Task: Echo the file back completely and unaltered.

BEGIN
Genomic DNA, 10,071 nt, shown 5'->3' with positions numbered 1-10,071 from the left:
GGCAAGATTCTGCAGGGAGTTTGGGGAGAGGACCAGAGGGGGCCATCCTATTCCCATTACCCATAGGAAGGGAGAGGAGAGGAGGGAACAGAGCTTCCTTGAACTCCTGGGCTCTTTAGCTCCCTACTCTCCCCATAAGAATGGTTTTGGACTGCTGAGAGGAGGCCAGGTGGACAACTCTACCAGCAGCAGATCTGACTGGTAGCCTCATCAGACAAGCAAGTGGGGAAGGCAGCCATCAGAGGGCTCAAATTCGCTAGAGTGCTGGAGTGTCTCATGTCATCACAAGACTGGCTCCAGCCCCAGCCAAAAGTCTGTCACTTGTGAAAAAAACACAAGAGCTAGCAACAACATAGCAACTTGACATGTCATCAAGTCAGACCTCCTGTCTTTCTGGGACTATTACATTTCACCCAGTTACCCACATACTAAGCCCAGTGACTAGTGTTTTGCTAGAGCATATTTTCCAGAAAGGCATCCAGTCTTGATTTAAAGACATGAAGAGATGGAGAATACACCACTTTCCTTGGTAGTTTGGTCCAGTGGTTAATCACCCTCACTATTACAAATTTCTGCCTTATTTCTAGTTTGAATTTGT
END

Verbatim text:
Genomic DNA, 10,071 nt, shown 5'->3' with positions numbered 1-10,071 from the left:
GGCAAGATTCTGCAGGGAGTTTGGGGAGAGGACCAGAGGGGGCCATCCTATTCCCATTACCCATAGGAAGGGAGAGGAGAGGAGGGAACAGAGCTTCCTTGAACTCCTGGGCTCTTTAGCTCCCTACTCTCCCCATAAGAATGGTTTTGGACTGCTGAGAGGAGGCCAGGTGGACAACTCTACCAGCAGCAGATCTGACTGGTAGCCTCATCAGACAAGCAAGTGGGGAAGGCAGCCATCAGAGGGCTCAAATTCGCTAGAGTGCTGGAGTGTCTCATGTCATCACAAGACTGGCTCCAGCCCCAGCCAAAAGTCTGTCACTTGTGAAAAAAACACAAGAGCTAGCAACAACATAGCAACTTGACATGTCATCAAGTCAGACCTCCTGTCTTTCTGGGACTATTACATTTCACCCAGTTACCCACATACTAAGCCCAGTGACTAGTGTTTTGCTAGAGCATATTTTCCAGAAAGGCATCCAGTCTTGATTTAAAGACATGAAGAGATGGAGAATACACCACTTTCCTTGGTAGTTTGGTCCAGTGGTTAATCACCCTCACTATTACAAATTTCTGCCTTATTTCTAGTTTGAATTTGT